Attorneys for the three men were not listed in court documents.
In recent years, airlines across the industry have worked to optimize their frequent flyer programs to balance rewards for those who fly the most and those who spend the most money.
In most cases, tweaks to the system have added mechanisms to account for dollars spent with the airline in addition to the total mileage flown.
For most passengers, the changes have resulted in less generous frequent flyer programs.
The only major US airline to buck this trend is Alaska Airlines which has not factored spending into ints frequent flyer mileage formula. Instead, you earn however many miles you fly on Alaska.
"The fact that we do mile-for-mile and we have our companion fare (the program is) so generous," Alaska Airlines managing director of marketing and advertising, Natalie Bowman told Business Insider.
(Alaska's companion fare allows holders of the airline's credit cards to purchase one round-trip ticket every year to anywhere in its route network for $121.)
As a result, the frequent flier program has become a valuable weapon against larger full-service carriers such as American, United, and Delta.
"Alaska Airlines has to go above and beyond its rivals because it doesn't have the network diversity of rivals," Raymond James & Associates senior vice president of equity research, Savi Syth, told Business Insider.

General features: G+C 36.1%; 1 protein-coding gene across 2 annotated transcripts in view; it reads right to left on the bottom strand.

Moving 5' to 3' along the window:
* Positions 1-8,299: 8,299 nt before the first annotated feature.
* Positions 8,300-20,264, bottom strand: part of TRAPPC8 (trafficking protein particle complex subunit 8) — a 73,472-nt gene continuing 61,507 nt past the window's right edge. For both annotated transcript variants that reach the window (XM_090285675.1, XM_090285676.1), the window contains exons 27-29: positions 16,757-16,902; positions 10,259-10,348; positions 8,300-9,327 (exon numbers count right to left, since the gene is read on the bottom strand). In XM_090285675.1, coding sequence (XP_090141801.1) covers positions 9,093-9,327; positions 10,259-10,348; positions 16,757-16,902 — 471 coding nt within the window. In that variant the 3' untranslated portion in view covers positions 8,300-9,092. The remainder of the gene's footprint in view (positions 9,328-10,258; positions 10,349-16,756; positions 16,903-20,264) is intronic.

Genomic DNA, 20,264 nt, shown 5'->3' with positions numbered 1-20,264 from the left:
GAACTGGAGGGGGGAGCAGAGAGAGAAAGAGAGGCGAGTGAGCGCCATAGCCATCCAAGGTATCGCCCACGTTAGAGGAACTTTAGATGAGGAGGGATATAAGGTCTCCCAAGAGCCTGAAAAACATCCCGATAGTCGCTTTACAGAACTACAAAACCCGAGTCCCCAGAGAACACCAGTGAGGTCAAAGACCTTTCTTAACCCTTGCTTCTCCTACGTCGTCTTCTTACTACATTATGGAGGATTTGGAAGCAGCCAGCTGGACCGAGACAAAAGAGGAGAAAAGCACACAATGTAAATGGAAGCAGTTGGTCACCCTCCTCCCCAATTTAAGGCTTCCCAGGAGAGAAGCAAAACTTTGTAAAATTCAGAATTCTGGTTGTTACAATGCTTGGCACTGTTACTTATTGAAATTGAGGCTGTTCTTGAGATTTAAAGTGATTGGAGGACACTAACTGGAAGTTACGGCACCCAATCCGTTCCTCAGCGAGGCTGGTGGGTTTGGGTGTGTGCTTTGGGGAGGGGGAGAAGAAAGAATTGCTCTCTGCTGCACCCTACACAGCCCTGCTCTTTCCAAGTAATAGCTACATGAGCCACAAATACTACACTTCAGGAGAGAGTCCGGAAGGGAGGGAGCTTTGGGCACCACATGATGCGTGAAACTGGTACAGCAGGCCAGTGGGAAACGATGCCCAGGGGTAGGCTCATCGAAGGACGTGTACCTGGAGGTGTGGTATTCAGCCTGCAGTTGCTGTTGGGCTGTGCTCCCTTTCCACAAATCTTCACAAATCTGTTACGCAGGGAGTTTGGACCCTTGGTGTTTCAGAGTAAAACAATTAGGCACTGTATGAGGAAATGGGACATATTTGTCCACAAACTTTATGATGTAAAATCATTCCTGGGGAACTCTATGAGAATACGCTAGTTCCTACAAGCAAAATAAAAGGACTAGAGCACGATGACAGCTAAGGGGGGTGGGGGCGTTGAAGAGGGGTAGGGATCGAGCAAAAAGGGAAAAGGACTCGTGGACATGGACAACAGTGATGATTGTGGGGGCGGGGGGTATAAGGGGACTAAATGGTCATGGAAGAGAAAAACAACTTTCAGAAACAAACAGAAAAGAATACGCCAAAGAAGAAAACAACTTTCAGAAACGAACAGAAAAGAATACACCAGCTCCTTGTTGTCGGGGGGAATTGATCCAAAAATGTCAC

In addition, Syth noted that Alaska's decision to not feature a revenue component is due to the fact that it caters to a slightly different clientele than its rivals which are focused on high-spending business traveling "road warriors."
With the acquisition of Virgin America, Alaska Airlines has firmly cemented its intention to become the carrier of choice for the West Coast of the United States.
However, Alaska's larger rivals won't back down so easily.
Delta invaded Alaska Air's home turf in 2014 when it added Seattle-Tacoma International Airport to its network of hubs.
Alaska secondary hubs in Los Angeles and San Francisco are just as competitive. United is a major player at SFO while all three major legacy carriers have hubs at LAX.
For that reason, the airline's mileage program has become a key part of Alaska's business strategy in California.
"The travel mindset in California is that you take weekend trips on a regular basis," Bowman said. "It's not such a big deal to fly from LA to San Francisco a couple of times a quarter."